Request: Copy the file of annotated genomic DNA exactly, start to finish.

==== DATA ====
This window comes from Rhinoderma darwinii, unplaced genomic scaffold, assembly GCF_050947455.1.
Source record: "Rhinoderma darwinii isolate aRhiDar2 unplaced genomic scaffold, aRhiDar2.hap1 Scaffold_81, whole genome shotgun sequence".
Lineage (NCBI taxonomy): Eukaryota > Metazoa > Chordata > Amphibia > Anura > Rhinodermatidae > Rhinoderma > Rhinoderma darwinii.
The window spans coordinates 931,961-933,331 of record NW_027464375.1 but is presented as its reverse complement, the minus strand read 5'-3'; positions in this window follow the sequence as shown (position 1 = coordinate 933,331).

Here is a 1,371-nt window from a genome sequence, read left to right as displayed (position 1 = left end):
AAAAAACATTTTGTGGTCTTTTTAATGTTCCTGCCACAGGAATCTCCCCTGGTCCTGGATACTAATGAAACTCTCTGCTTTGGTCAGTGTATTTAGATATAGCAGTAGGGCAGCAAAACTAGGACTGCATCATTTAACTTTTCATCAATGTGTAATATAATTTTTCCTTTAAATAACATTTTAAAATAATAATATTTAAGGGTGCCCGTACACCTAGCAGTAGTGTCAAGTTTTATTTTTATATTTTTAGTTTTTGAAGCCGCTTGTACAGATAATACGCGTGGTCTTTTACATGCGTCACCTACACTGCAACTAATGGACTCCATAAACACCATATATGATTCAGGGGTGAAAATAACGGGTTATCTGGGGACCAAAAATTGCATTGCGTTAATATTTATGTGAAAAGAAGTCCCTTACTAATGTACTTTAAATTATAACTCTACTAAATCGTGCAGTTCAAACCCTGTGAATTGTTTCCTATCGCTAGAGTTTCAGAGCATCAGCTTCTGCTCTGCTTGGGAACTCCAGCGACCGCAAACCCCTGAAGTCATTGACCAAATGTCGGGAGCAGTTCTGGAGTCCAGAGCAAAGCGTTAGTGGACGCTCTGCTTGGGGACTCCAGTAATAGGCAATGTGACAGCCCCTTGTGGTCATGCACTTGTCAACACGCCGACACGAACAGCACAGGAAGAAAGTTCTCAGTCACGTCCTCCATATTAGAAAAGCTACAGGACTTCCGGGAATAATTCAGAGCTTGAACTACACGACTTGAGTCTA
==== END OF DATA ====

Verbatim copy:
This window comes from Rhinoderma darwinii, unplaced genomic scaffold, assembly GCF_050947455.1.
Source record: "Rhinoderma darwinii isolate aRhiDar2 unplaced genomic scaffold, aRhiDar2.hap1 Scaffold_81, whole genome shotgun sequence".
Lineage (NCBI taxonomy): Eukaryota > Metazoa > Chordata > Amphibia > Anura > Rhinodermatidae > Rhinoderma > Rhinoderma darwinii.
The window spans coordinates 931,961-933,331 of record NW_027464375.1 but is presented as its reverse complement, the minus strand read 5'-3'; positions in this window follow the sequence as shown (position 1 = coordinate 933,331).

Here is a 1,371-nt window from a genome sequence, read left to right as displayed (position 1 = left end):
AAAAAACATTTTGTGGTCTTTTTAATGTTCCTGCCACAGGAATCTCCCCTGGTCCTGGATACTAATGAAACTCTCTGCTTTGGTCAGTGTATTTAGATATAGCAGTAGGGCAGCAAAACTAGGACTGCATCATTTAACTTTTCATCAATGTGTAATATAATTTTTCCTTTAAATAACATTTTAAAATAATAATATTTAAGGGTGCCCGTACACCTAGCAGTAGTGTCAAGTTTTATTTTTATATTTTTAGTTTTTGAAGCCGCTTGTACAGATAATACGCGTGGTCTTTTACATGCGTCACCTACACTGCAACTAATGGACTCCATAAACACCATATATGATTCAGGGGTGAAAATAACGGGTTATCTGGGGACCAAAAATTGCATTGCGTTAATATTTATGTGAAAAGAAGTCCCTTACTAATGTACTTTAAATTATAACTCTACTAAATCGTGCAGTTCAAACCCTGTGAATTGTTTCCTATCGCTAGAGTTTCAGAGCATCAGCTTCTGCTCTGCTTGGGAACTCCAGCGACCGCAAACCCCTGAAGTCATTGACCAAATGTCGGGAGCAGTTCTGGAGTCCAGAGCAAAGCGTTAGTGGACGCTCTGCTTGGGGACTCCAGTAATAGGCAATGTGACAGCCCCTTGTGGTCATGCACTTGTCAACACGCCGACACGAACAGCACAGGAAGAAAGTTCTCAGTCACGTCCTCCATATTAGAAAAGCTACAGGACTTCCGGGAATAATTCAGAGCTTGAACTACACGACTTGAGTCTA